Back in the good old days of widespread wild cat ownership (ownership of “exotic” species – I hate that word) there were less tigers in captivity. It is strange that private ownership of tigers has gone up when the squeeze on ownership generally has been in place. To me it indicates an excess of tigers in private ownership in the US. I think this is a known and agreed fact. FCF members own 1,084 tigers. They also own 338 lions. Margays are almost extinct in captivity in the USA. FCF members own a single cat. Margays are gorgeous, small, athletic wild cats that have been tamed but they don’t like being in cages. They won’t breed.

Another wild cat that is scarce in captivity is the Amur leopard. This is not surprising as there are only 40 or so in the wild. You see, I don’t think keeping wild cats in captivity is good or clever partly because it encourages the taking of wild cats from their habitat as kittens and then shipping them to the USA. Most of these cats die in transit. The whole thing has to be seen as bad and frankly cruel and misguided. I know CITES is meant to control wild cat shipping internationally and of their body parts but how effective is this treaty? As far as I am concerned it is ineffective. Someone needs to convince me that it works.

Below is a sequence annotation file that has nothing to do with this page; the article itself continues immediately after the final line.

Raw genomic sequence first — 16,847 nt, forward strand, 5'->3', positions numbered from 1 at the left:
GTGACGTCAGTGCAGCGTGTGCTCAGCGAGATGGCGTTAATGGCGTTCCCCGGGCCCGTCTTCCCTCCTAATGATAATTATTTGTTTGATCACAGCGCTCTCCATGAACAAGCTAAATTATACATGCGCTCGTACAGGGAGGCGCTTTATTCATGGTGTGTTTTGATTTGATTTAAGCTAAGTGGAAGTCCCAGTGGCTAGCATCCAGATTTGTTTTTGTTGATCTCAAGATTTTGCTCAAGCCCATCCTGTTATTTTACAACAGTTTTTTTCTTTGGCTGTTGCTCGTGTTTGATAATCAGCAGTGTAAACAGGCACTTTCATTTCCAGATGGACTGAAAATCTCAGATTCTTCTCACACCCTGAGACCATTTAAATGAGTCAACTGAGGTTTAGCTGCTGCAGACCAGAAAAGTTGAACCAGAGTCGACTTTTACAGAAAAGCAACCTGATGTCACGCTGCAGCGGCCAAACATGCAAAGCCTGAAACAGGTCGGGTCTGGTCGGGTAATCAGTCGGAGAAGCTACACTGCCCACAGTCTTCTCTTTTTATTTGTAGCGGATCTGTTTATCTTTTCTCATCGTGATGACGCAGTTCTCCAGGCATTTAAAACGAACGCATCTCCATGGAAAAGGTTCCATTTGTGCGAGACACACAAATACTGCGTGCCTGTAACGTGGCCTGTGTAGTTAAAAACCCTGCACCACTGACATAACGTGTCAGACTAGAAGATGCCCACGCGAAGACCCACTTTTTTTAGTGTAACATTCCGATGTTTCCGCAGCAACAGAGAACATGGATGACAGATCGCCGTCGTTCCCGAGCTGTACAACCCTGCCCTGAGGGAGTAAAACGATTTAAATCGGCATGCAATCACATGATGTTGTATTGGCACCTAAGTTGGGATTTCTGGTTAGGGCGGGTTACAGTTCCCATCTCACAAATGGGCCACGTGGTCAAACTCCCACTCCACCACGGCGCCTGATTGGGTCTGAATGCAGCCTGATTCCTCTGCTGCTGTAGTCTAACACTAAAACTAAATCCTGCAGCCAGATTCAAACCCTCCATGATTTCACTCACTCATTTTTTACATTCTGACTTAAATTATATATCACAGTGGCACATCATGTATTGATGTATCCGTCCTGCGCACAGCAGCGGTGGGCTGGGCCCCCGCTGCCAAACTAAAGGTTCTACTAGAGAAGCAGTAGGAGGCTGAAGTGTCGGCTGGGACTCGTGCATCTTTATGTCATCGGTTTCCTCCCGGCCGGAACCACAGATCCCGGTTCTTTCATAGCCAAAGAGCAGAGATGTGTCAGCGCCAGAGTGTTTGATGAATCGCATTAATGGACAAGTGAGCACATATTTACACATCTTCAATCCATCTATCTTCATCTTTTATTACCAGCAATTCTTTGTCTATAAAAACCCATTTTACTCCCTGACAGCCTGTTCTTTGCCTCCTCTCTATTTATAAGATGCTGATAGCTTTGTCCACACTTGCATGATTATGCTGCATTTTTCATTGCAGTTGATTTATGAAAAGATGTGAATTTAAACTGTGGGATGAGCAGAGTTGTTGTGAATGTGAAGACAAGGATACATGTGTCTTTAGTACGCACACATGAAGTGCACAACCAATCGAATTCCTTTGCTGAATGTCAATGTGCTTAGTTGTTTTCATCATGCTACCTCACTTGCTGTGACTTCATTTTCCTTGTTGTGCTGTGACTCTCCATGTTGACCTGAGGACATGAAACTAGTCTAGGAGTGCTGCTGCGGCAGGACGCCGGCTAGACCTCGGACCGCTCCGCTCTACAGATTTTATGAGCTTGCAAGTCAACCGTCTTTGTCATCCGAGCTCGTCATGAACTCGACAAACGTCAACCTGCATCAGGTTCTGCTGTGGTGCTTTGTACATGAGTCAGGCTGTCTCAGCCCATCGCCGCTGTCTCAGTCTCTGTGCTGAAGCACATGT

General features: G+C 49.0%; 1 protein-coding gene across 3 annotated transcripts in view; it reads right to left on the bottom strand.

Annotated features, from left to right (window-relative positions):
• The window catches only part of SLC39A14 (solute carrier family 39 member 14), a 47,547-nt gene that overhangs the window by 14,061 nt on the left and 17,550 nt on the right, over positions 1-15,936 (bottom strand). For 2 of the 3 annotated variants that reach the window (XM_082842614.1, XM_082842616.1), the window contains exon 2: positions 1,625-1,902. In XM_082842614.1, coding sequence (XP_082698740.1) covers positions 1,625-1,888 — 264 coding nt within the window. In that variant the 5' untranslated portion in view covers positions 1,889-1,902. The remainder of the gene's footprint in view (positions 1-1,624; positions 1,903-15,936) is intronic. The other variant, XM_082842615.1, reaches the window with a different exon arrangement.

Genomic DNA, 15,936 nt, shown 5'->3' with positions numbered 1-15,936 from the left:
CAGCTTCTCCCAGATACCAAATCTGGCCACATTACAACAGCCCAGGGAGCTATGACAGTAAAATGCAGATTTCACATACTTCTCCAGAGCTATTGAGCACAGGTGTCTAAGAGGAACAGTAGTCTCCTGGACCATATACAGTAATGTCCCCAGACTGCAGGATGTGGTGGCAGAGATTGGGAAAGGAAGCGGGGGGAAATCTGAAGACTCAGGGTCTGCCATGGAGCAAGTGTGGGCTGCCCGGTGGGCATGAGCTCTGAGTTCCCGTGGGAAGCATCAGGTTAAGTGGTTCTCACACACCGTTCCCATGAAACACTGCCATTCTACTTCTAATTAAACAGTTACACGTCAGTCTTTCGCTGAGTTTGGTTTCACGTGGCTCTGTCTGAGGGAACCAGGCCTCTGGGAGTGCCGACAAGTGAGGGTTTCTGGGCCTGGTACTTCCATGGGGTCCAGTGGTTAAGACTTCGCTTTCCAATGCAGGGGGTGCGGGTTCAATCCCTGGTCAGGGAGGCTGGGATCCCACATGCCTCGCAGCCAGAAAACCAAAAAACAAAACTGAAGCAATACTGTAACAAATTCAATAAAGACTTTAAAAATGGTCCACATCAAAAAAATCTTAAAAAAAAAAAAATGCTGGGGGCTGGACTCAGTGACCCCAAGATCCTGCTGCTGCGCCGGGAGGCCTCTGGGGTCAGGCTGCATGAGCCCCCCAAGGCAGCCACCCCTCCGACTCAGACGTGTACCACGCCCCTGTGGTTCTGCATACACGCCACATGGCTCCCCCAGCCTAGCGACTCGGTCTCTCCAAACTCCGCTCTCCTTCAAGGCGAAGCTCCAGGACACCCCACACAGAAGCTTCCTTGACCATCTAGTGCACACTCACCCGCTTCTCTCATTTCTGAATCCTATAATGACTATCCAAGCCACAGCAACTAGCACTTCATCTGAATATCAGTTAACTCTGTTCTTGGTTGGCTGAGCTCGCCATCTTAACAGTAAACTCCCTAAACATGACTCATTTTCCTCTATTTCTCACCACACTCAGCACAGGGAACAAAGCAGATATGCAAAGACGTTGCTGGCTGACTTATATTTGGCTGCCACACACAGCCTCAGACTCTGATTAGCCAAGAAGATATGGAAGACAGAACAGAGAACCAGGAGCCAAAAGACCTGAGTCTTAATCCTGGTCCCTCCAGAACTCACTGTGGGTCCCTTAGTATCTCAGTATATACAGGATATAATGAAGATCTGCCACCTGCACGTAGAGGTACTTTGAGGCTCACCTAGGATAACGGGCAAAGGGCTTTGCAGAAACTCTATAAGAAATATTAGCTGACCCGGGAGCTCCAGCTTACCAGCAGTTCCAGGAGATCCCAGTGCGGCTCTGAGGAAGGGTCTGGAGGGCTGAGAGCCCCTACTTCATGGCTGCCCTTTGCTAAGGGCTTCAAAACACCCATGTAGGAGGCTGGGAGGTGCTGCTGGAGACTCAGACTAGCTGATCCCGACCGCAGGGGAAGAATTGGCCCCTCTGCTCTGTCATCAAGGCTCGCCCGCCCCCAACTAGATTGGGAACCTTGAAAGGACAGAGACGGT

Lynnn Culver makes the point that the trend against private ownership of wild cats is continuing and will continue. She refers to the current economic difficulties of running private facilities in the USA and the introduction of federal bills (proposed national law) that prohibits breeding of big cats (leopard, tiger, lion and jaguar). These bills are:

  • S3547 (Senate) and;
  • H4122 (House).